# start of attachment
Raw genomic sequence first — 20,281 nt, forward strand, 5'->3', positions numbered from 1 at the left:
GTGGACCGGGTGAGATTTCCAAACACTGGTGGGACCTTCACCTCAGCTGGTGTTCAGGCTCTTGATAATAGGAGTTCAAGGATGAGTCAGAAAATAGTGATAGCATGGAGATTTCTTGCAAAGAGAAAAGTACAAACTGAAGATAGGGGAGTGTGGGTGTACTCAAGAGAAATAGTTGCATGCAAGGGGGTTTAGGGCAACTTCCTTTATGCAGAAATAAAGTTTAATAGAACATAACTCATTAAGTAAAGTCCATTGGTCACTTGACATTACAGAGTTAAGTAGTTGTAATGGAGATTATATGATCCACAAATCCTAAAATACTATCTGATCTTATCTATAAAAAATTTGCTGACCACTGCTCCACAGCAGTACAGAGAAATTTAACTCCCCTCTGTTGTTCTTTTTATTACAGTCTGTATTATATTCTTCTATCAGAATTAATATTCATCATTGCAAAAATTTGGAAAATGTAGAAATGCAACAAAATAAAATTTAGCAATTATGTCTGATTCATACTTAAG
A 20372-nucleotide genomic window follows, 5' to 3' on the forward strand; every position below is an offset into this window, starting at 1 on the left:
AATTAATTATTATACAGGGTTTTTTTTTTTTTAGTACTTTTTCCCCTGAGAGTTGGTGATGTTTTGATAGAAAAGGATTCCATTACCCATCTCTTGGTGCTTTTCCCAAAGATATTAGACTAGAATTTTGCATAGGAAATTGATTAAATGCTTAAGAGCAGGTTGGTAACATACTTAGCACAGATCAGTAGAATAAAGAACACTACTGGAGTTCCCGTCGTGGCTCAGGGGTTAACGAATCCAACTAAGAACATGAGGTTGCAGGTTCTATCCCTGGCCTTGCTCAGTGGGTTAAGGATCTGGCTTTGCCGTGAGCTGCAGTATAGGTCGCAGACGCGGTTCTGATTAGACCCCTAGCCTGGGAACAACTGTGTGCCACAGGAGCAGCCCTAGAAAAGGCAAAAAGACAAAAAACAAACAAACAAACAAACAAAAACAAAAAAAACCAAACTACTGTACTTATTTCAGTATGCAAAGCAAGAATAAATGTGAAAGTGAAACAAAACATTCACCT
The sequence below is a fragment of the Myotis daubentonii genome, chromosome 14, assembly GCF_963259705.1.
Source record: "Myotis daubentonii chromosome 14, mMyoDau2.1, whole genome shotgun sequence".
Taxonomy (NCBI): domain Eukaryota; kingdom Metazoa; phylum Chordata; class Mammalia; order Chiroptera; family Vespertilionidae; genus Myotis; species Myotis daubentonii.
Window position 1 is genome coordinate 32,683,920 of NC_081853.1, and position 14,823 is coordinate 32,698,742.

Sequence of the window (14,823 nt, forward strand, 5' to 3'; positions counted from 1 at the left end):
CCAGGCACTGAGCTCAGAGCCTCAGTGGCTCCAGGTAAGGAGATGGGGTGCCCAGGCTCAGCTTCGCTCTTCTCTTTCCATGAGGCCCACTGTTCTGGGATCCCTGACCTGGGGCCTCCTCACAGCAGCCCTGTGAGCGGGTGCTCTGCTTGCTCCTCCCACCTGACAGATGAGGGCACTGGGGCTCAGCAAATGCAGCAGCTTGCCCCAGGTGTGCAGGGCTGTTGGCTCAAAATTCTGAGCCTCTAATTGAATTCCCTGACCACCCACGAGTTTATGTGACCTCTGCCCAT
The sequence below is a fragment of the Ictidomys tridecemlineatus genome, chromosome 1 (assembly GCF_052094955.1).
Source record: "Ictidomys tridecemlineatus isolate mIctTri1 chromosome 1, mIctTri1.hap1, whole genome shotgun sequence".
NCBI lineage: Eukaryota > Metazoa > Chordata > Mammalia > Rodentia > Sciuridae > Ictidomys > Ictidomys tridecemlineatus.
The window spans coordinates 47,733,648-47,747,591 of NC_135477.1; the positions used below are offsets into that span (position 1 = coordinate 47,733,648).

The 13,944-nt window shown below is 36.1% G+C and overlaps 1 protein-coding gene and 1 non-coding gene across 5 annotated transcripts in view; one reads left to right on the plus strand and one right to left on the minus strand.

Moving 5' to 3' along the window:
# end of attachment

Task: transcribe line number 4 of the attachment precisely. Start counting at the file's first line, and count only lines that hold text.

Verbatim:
AATTAATTATTATACAGGGTTTTTTTTTTTTTAGTACTTTTTCCCCTGAGAGTTGGTGATGTTTTGATAGAAAAGGATTCCATTACCCATCTCTTGGTGCTTTTCCCAAAGATATTAGACTAGAATTTTGCATAGGAAATTGATTAAATGCTTAAGAGCAGGTTGGTAACATACTTAGCACAGATCAGTAGAATAAAGAACACTACTGGAGTTCCCGTCGTGGCTCAGGGGTTAACGAATCCAACTAAGAACATGAGGTTGCAGGTTCTATCCCTGGCCTTGCTCAGTGGGTTAAGGATCTGGCTTTGCCGTGAGCTGCAGTATAGGTCGCAGACGCGGTTCTGATTAGACCCCTAGCCTGGGAACAACTGTGTGCCACAGGAGCAGCCCTAGAAAAGGCAAAAAGACAAAAAACAAACAAACAAACAAACAAAAACAAAAAAAACCAAACTACTGTACTTATTTCAGTATGCAAAGCAAGAATAAATGTGAAAGTGAAACAAAACATTCACCT